By Ng Poh Swan

I remember a quote that says, ‘Change begins at the end of your comfort zone’. For many years, Wycliffe Malaysia recruited and sent missionaries out to different parts of the world to do Bible translation and ministries associated with it. However, in recent years, the need of doing Bible translation work in our own Malaysian soil prompted Wycliffe Malaysia’s leaders to step out in faith to do more than sending out missionaries. Taking the challenge of embarking translation project in our own country took a lot of courage, change and getting out of our comfort zone. That was how the project ‘Sunrise Cluster’ began. We coined the idea of ‘Sunrise’ as it was a new beginning for Wycliffe Malaysia to embark on doing our very own project. Sunrise Cluster consisted of three language groups. The purpose was to train Mother-Tongue Speakers to craft Bible Stories in their own language and then to share the stories in their own community. Another purpose was to collect these stories for audio and video purposes.

The team was ready. The only thing was to find Mother Tongue Speakers to be translators of this program. It took more time than we expected. We got mixed responses. Some felt that to have their people coming for a week every two months for two years was difficult. Some were not sure whether giving time for this was beneficial. After all, they have been hearing and reading the Scriptures in the national language. Some were more open to try. One pastor, Ps. Nora* works and ministers with her people in her village after her Bible School training. When she heard about the Sunrise Oral Bible storying (OBS) her response was, ‘I was touched that we are finally going to have the Word in my own language even though they are just Bible stories. I preach in the national language but many times, I have to explain to my congregation in my own language’. Ps Nora* sent two girls and a widow to our program.

What do the participants say?

We officially started our workshops on 3rd March 2019. We thanked a church who provided the venue and their pastors to help us out during the workshops. Initially, we had participants from three language groups but eventually, one group dropped out. We all had to learn to adjust ourselves with one another, to sleep and eat together and to the new environment. Most of all, we learned so much about our relationship with God from the Bible stories. Here are some comments from those attending the workshops:

“I learned a lot about my faith with God and Jesus Christ. I enjoyed getting to know others from other language groups. Not used to sitting down in a room for the whole day but it was fun and interesting to practice telling Bible stories in my own language. One day, my daughter got sick and my family wanted me to take her to see the witchdoctor. I remembered the story I learned about Jesus healing the sick and I prayed for God to heal my daughter. The next day, my daughter was healed and I felt so encouraged.”

Some of them found it challenging to think of translating certain words into their own language but in the process, they learned the importance of not translating word by word but in whole sentences. Sally* said, “We were taught not to subtract any important words nor add in our own words to make the story interesting or fun. It is so new to me. I learned to think carefully the words I am going to use in my language so others may understand my stories better.” Rose* said, “I only attended the workshop once and helped to review the stories. I heard about Jesus’ death so many times in church but in this one workshop, I learned a bit of how the Jews bury their dead and what they do to the bodies. I learnt that Sabbath is very important to them and that it starts on Friday when the sun sets and ends on Saturday when the sun sets. It is good to learn all of these to help us to translate better.” Sarah* said, “We have to tell our stories to our people after the workshop. This is so new to me. I have never done this before. Anyway, I do meet up with some widows in my village and I told myself I am going to share my story. I did share my stories a few times. Since then, one of them has come to my church.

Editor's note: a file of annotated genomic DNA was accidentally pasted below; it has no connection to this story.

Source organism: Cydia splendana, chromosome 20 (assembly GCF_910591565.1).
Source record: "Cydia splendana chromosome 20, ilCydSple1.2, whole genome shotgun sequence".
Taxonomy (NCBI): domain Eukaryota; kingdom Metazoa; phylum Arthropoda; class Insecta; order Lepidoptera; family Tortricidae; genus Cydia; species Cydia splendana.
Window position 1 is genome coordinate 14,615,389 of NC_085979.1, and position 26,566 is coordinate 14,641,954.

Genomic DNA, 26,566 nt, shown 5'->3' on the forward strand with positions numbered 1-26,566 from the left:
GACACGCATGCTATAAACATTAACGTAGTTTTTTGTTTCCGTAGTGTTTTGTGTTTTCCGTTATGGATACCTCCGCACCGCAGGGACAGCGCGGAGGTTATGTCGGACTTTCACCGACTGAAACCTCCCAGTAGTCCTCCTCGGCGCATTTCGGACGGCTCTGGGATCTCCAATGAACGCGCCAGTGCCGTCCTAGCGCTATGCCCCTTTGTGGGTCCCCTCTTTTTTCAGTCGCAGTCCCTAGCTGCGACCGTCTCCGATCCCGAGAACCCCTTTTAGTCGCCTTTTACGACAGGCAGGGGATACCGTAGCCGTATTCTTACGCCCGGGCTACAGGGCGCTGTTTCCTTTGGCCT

We are continuing on…

The Covid 19 pandemic came and we had to cancel many of our workshops. For the Terbit* people group we were able to continue reviewing their stories online but not for the Jaya* people group. Living in the villages makes it difficult for us to do our workshop online. God willing, when we are able to go to them again, we will resume the workshops. At the meantime, we are working on getting the stories reviewed, and make them into short videos. We hope this will enable the respective communities to listen and use the Bible stories. As for the participants, this is what Ps Nora* said about the girls she sent. “The girls who attended the Oral Bible Storying workshops have more confidence now, standing in front of the congregation and sharing the Bible stories and discussing with them. I give each one of them responsibility to share the stories they have created once a month.” Sally said, “Now, when I do my ministry (visiting homes) I share a bible story and discuss in my own language. We then, read the Scriptures. I see that my people understand it better.

All of us had to step out of our comfort zone to be involved in this project, and changes have happened in our lives. For the Mother-Tongue translators, the use of their own language for Scriptures is indeed possible and they are slowly embracing it. We have learnt to improve the program and we hope to partner with more local churches to see more lives transformed using the Scriptures in different languages.